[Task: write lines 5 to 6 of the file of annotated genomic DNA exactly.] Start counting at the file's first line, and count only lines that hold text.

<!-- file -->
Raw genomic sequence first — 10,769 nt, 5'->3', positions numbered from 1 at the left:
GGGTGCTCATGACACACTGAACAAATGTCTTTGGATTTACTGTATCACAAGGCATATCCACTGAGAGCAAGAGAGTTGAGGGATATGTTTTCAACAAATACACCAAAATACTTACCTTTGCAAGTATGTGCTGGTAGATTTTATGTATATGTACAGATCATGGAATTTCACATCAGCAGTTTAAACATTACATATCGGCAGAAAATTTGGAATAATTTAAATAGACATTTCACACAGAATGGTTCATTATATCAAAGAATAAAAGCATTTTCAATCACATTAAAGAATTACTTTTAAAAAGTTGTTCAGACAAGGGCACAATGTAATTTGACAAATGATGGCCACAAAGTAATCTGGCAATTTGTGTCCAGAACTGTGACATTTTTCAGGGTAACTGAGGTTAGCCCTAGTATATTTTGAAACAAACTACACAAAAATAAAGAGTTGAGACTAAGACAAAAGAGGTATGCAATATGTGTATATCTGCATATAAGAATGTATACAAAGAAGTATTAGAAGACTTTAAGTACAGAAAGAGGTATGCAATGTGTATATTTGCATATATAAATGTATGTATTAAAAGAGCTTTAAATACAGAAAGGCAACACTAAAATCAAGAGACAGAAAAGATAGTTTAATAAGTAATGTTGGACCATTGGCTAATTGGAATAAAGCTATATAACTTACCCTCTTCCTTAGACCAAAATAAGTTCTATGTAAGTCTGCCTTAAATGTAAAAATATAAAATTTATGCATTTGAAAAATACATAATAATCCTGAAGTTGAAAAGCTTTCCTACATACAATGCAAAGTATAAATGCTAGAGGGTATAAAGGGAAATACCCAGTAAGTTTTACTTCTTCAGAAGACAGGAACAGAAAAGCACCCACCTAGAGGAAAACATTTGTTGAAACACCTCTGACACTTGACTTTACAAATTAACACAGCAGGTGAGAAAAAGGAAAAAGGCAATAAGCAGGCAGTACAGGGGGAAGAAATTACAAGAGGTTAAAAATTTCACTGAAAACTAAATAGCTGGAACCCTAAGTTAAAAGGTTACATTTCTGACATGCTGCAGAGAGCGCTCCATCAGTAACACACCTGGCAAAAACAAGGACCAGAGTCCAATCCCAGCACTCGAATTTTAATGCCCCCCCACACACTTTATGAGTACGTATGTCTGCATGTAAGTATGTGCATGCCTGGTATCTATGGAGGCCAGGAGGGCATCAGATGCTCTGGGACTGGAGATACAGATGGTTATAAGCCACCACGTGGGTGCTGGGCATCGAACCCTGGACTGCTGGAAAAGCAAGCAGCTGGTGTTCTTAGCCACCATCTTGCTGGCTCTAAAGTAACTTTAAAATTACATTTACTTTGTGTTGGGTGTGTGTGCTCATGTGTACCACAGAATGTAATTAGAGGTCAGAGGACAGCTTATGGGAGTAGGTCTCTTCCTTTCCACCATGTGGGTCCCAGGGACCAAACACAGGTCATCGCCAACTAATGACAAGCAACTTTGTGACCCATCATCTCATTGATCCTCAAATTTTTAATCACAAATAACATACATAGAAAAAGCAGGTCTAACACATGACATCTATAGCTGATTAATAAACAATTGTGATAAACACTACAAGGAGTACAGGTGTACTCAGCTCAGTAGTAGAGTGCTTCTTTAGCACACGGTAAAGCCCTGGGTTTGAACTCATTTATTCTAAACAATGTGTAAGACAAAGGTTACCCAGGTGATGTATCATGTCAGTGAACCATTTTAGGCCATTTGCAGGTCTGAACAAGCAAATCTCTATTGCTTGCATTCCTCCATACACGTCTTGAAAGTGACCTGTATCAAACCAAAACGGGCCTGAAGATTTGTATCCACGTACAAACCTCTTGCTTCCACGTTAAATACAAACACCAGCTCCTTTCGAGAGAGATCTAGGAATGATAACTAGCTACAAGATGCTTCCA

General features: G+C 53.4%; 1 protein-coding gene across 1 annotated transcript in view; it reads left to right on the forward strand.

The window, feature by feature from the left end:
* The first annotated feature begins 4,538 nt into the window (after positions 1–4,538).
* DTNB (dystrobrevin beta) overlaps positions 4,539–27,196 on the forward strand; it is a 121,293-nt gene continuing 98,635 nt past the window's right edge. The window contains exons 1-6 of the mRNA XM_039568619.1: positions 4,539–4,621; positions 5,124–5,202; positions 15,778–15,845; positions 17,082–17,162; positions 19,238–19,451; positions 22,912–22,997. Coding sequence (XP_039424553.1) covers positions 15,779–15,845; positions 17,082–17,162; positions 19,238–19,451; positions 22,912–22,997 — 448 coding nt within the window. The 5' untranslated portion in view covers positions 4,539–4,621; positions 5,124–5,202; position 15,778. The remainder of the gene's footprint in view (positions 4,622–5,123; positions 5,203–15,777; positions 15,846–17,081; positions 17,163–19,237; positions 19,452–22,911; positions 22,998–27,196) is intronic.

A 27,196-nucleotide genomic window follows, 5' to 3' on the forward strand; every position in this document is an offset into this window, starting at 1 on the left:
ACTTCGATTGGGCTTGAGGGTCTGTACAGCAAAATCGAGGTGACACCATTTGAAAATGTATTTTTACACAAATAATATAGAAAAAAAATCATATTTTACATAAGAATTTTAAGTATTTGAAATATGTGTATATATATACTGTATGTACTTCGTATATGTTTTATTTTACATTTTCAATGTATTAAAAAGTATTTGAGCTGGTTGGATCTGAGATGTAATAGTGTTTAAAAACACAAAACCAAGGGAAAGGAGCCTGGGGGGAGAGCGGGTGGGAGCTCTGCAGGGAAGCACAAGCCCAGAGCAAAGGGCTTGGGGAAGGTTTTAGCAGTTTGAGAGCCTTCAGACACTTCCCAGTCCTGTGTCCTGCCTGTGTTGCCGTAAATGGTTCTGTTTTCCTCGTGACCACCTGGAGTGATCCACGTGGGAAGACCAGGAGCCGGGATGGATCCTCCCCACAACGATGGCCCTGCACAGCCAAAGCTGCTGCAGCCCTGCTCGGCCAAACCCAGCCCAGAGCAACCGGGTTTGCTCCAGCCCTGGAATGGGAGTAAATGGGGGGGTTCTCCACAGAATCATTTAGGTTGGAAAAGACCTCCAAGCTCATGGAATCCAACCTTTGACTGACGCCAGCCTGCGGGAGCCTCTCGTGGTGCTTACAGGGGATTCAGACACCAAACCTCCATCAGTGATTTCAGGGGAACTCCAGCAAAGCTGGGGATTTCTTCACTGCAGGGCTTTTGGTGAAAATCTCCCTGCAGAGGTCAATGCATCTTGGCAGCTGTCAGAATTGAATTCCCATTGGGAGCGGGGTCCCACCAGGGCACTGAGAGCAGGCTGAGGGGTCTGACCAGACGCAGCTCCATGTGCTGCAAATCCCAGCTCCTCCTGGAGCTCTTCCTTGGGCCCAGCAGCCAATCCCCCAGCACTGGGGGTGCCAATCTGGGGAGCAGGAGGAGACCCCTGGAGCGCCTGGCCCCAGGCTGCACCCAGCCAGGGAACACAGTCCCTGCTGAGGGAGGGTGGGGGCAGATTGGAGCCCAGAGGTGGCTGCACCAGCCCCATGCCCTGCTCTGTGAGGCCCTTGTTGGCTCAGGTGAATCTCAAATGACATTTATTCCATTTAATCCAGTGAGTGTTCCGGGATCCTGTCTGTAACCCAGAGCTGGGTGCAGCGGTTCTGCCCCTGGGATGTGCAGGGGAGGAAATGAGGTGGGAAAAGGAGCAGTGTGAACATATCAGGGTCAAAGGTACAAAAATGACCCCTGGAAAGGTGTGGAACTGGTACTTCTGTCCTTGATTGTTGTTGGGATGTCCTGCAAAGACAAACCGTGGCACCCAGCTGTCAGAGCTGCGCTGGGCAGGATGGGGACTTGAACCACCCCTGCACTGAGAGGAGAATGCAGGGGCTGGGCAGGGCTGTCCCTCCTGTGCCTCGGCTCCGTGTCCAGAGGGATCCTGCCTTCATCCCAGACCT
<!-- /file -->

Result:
* The first annotated feature begins 4,538 nt into the window (after positions 1–4,538).
* DTNB (dystrobrevin beta) overlaps positions 4,539–27,196 on the forward strand; it is a 121,293-nt gene continuing 98,635 nt past the window's right edge. The window contains exons 1-6 of the mRNA XM_039568619.1: positions 4,539–4,621; positions 5,124–5,202; positions 15,778–15,845; positions 17,082–17,162; positions 19,238–19,451; positions 22,912–22,997. Coding sequence (XP_039424553.1) covers positions 15,779–15,845; positions 17,082–17,162; positions 19,238–19,451; positions 22,912–22,997 — 448 coding nt within the window. The 5' untranslated portion in view covers positions 4,539–4,621; positions 5,124–5,202; position 15,778. The remainder of the gene's footprint in view (positions 4,622–5,123; positions 5,203–15,777; positions 15,846–17,081; positions 17,163–19,237; positions 19,452–22,911; positions 22,998–27,196) is intronic.